Although he was told to wait with any plans and actions for the INLA when he took over the library as director at the end of 2004, he decided to open the institution without any help from the Ministry of Culture. There was literally nothing in the building to work with: no electricity, water, furniture, or security. With the help of some volunteers he organised looting parties and plundered specifically targeted buildings for some equipment and furniture. One of those targets was the club of Saddam Hussein’s son. All these actions were illegal, but they proved highly successful. The INLA opened officially after only a few weeks of preparations. The working conditions were appalling at first. The building was dark, cold and situated in a very dangerous neighbourhood. The people trying to restore the INLA had to overcome many obstacles and placed their life in danger to fulfil their task. Eight people died in the process, dozens of others were injured or displaced.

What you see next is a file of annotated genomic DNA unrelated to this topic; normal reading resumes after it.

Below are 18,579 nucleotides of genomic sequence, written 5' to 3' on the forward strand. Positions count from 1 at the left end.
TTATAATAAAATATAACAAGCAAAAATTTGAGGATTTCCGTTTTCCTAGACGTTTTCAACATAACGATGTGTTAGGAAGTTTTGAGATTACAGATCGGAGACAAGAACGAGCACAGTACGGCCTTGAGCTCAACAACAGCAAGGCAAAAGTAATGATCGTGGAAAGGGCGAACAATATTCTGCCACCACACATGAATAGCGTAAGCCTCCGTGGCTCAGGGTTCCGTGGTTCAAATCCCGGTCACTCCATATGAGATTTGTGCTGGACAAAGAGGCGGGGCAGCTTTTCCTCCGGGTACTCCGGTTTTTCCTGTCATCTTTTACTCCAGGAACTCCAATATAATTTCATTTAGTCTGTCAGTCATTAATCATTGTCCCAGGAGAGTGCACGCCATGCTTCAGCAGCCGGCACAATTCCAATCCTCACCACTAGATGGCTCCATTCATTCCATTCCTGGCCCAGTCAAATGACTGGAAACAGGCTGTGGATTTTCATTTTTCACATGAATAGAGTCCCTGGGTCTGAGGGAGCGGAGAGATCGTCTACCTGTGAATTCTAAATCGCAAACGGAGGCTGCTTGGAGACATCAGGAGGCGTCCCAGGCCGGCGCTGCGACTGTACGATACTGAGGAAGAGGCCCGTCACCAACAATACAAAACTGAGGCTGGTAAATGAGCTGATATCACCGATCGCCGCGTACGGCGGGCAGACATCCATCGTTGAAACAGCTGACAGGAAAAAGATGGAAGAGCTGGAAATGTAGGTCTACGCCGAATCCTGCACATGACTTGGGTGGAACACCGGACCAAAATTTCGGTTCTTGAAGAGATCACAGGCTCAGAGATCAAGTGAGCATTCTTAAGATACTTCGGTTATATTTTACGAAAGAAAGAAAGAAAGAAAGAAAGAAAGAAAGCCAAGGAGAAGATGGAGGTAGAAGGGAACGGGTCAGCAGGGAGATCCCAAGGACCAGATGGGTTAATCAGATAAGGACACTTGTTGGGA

Those who persisted had to confront the rubble heaps covered by soot and dust that constituted the library. Eskander is full of praise especially for the women who got involved in the project: “Women are good leaders, they immediately took initiative and set to work.” From the beginning, democratisation of the INLA’s inner life and gender equality have been strongly encouraged under his policy. Knowing that corruption was one of the greatest challenges to be dealt with, he immediately curtailed his own power (his own people have the power to fire him anytime) and substituted the former culture of taking orders with a culture of initiatives. Women have formed their own association within the library’s governing structures and publish an independent journal. New people from all sections of the population – Kurds, Sunnis, Shias – are employed and skilled permanently.